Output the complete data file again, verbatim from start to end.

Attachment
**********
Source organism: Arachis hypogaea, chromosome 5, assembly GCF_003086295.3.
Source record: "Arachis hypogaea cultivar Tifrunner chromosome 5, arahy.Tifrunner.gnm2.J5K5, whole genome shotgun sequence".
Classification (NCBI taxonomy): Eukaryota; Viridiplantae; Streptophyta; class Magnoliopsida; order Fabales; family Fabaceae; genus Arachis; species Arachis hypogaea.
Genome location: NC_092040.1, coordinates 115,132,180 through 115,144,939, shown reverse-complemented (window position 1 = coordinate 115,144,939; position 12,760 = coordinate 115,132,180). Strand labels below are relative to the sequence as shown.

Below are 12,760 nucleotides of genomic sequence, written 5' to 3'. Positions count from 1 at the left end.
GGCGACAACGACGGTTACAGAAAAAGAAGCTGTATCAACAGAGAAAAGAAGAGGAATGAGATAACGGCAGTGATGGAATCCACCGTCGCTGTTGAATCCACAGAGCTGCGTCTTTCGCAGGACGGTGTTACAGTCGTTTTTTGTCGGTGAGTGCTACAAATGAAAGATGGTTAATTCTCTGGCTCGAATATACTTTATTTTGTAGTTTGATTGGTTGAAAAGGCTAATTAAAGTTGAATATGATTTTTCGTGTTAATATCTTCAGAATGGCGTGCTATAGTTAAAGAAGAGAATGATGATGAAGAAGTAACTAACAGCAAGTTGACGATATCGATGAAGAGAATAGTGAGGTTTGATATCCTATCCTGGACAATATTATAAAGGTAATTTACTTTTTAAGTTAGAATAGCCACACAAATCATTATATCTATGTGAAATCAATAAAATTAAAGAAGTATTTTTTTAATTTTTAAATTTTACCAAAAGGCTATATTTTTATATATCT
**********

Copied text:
Source organism: Arachis hypogaea, chromosome 5, assembly GCF_003086295.3.
Source record: "Arachis hypogaea cultivar Tifrunner chromosome 5, arahy.Tifrunner.gnm2.J5K5, whole genome shotgun sequence".
Classification (NCBI taxonomy): Eukaryota; Viridiplantae; Streptophyta; class Magnoliopsida; order Fabales; family Fabaceae; genus Arachis; species Arachis hypogaea.
Genome location: NC_092040.1, coordinates 115,132,180 through 115,144,939, shown reverse-complemented (window position 1 = coordinate 115,144,939; position 12,760 = coordinate 115,132,180). Strand labels below are relative to the sequence as shown.

Below are 12,760 nucleotides of genomic sequence, written 5' to 3'. Positions count from 1 at the left end.
GGCGACAACGACGGTTACAGAAAAAGAAGCTGTATCAACAGAGAAAAGAAGAGGAATGAGATAACGGCAGTGATGGAATCCACCGTCGCTGTTGAATCCACAGAGCTGCGTCTTTCGCAGGACGGTGTTACAGTCGTTTTTTGTCGGTGAGTGCTACAAATGAAAGATGGTTAATTCTCTGGCTCGAATATACTTTATTTTGTAGTTTGATTGGTTGAAAAGGCTAATTAAAGTTGAATATGATTTTTCGTGTTAATATCTTCAGAATGGCGTGCTATAGTTAAAGAAGAGAATGATGATGAAGAAGTAACTAACAGCAAGTTGACGATATCGATGAAGAGAATAGTGAGGTTTGATATCCTATCCTGGACAATATTATAAAGGTAATTTACTTTTTAAGTTAGAATAGCCACACAAATCATTATATCTATGTGAAATCAATAAAATTAAAGAAGTATTTTTTTAATTTTTAAATTTTACCAAAAGGCTATATTTTTATATATCT